# Please break down a complicated sentence

“And so, finally, this: A third gift of darkness is a more intimate connection with the natural world. When light falls away and darkness comes on, when killdeer fall silent and the hedgerows begin to breathe, when stars blink on, only Arcturus and Aldebaran at first, then the whole wash of the Milky Way, when the wind stills as the moon rises; then the structure of the built world begins to vanish.

From Let There Be Night: Testimony on Behalf of the Dark by Paul Bogard

Could you please help me break down the sentence in bold? Where is the main clause? What is the logical relations among all these clauses?

Edit: As userr2684291's comment indicates, it is when A, when B, when C, D. However, I am confused how "when the wind stills as the moon rises; then the structure of the built world begins to vanish" is connected to "only Arcturus and Aldebaran at first, then the whole wash of the Milky Way". Could you help me please?

• The structure of the sentence is "When W, and when X and when Y, then Z.": "{When light falls away and darkness comes on}, {when killdeer fall silent and the hedgerows begin to breathe}, {when stars blink on (only Arcturus [a star] and Aldebaran [a star] at first, then the whole wash of the Milky Way [other stars])}, {when the wind stills as the moon rises}; {then the structure of the built world begins to vanish}." Note that the part about the stars is a parenthesis which has the structure "at first these stars, and then these stars", explaining the order of blinking. Do you get it now? – user3395 Aug 24 '19 at 14:35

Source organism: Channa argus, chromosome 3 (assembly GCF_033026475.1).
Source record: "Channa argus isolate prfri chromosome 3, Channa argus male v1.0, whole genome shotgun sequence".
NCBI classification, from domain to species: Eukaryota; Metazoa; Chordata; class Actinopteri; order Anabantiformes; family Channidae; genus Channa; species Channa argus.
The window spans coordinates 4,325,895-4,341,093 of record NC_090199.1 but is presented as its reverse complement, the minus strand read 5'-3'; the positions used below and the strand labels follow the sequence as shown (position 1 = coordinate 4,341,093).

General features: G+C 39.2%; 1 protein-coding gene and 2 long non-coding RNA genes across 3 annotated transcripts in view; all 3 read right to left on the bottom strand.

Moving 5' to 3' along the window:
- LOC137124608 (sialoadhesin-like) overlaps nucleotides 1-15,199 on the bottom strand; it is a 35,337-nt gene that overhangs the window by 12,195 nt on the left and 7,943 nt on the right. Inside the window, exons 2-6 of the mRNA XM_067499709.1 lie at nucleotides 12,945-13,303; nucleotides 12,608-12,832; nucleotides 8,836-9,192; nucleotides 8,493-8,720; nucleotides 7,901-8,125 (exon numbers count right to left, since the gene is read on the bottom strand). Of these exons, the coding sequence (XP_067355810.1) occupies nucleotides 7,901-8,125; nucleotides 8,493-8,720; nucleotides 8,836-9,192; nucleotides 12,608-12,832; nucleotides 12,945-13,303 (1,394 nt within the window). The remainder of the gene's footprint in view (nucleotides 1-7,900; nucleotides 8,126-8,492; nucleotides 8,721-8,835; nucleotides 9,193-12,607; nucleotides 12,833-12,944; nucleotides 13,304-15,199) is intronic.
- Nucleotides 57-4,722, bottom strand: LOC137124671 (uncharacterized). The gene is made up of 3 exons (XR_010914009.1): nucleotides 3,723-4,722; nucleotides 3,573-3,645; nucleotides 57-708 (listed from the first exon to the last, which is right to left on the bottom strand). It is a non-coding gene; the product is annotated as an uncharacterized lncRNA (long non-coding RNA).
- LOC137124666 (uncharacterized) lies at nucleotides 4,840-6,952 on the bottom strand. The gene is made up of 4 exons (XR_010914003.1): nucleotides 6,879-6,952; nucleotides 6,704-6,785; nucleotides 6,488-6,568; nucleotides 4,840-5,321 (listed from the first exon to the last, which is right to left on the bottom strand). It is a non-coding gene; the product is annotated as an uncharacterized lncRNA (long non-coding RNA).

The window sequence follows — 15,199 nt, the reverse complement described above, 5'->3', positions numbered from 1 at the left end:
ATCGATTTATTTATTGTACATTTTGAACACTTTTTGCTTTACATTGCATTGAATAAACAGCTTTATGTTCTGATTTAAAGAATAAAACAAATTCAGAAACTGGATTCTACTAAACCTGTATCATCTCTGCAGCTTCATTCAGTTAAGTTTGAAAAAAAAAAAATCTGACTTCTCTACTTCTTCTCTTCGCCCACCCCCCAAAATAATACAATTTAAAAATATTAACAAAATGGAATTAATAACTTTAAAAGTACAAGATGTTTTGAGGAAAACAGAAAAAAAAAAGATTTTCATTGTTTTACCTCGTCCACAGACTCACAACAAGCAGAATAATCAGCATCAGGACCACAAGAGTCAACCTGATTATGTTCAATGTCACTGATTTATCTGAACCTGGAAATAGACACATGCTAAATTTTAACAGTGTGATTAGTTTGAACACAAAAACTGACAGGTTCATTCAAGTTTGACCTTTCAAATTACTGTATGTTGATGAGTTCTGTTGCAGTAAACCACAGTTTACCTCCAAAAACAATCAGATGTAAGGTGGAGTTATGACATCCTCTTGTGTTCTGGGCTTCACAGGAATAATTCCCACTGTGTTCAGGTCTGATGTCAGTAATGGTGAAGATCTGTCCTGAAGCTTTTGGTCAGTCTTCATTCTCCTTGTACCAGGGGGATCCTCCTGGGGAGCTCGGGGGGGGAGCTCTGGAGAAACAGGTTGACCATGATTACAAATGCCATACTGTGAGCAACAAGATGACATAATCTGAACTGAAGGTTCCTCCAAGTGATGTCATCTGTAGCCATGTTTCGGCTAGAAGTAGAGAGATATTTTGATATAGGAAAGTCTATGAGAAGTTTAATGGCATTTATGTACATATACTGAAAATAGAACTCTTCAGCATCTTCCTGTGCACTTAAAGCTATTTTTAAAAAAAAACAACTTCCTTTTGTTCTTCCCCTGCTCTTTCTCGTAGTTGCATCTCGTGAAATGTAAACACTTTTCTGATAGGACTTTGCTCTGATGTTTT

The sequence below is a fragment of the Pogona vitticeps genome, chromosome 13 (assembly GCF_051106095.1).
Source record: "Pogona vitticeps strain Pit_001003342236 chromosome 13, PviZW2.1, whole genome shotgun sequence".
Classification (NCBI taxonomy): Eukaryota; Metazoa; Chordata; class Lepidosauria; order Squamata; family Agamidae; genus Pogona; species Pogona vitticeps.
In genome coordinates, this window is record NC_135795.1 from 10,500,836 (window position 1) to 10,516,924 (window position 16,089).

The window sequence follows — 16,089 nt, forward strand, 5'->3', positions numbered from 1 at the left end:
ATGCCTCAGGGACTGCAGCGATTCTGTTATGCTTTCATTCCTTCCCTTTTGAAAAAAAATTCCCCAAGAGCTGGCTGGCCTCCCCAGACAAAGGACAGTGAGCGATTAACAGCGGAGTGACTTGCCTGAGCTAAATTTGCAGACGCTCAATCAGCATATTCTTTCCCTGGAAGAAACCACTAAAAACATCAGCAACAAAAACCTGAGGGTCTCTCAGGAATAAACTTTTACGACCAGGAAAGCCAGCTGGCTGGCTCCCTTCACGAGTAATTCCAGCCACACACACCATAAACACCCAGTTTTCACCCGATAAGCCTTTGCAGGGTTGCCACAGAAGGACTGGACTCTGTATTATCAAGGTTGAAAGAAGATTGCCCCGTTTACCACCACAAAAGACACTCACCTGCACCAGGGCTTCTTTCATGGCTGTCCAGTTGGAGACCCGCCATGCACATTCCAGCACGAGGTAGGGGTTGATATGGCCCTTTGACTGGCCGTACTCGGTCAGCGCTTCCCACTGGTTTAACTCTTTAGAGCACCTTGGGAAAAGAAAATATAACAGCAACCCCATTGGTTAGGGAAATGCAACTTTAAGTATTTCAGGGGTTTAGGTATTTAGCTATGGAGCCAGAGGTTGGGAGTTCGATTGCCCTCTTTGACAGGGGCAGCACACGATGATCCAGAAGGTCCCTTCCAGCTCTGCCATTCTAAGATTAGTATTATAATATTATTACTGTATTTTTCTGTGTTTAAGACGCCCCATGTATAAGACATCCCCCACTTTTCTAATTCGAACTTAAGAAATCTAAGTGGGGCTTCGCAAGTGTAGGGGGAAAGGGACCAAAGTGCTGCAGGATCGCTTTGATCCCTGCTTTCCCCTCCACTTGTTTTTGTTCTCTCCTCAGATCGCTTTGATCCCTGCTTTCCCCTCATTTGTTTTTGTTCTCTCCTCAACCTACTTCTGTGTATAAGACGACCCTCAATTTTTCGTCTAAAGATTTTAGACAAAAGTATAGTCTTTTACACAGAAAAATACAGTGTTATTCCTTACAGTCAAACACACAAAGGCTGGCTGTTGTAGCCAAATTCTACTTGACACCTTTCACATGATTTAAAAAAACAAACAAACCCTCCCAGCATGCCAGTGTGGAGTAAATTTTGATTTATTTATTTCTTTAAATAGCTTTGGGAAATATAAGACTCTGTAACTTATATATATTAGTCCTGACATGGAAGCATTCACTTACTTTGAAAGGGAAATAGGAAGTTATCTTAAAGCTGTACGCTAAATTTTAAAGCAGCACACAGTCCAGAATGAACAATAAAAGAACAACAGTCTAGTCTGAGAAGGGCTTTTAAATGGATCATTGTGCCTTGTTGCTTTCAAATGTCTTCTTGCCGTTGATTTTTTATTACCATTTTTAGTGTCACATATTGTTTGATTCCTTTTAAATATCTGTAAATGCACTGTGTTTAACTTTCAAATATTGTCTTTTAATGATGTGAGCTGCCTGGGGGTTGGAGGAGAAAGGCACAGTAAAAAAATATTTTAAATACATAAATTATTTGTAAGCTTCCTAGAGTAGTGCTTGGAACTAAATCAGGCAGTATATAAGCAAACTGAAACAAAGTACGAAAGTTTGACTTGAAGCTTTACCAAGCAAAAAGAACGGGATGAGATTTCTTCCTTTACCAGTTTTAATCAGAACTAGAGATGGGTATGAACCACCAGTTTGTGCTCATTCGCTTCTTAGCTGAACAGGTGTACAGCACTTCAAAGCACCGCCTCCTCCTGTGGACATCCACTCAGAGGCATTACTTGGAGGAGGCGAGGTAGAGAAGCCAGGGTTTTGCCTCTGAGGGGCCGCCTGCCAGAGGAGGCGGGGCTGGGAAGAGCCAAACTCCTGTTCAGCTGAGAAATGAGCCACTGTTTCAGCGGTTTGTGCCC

• I think userr2684291's comment was very good. As he explained, the phrase "only Arcturus ... Milky Way" isn't directly attached to the main clause. It is a parenthetical remark adding extra info to "when stars blink on" (the third of the 4 "when" clauses). All 4 "when" clauses have parallel function in the sentence, and each "when" clause is separated from the next by a comma. After all 4 are finished, there is a semi-colon and then the main clause: "then the structure of the built world begins to vanish." The sentence is long & has many parts, but not really as complex as it sounds. – Lorel C. Aug 24 '19 at 23:27
• Now I get it. :) Well, is the semi-colon correctly used here? I usually see semi-colon used to combine two independent clauses. Here it actually separates the subordinate clauses from the main clause. – luxury20041985 Aug 25 '19 at 0:28
• I was wondering about that semi-colon too. I have a suspicion that a punctuation maven might nix it for this situation, but I'm no expert. – Lorel C. Aug 25 '19 at 5:19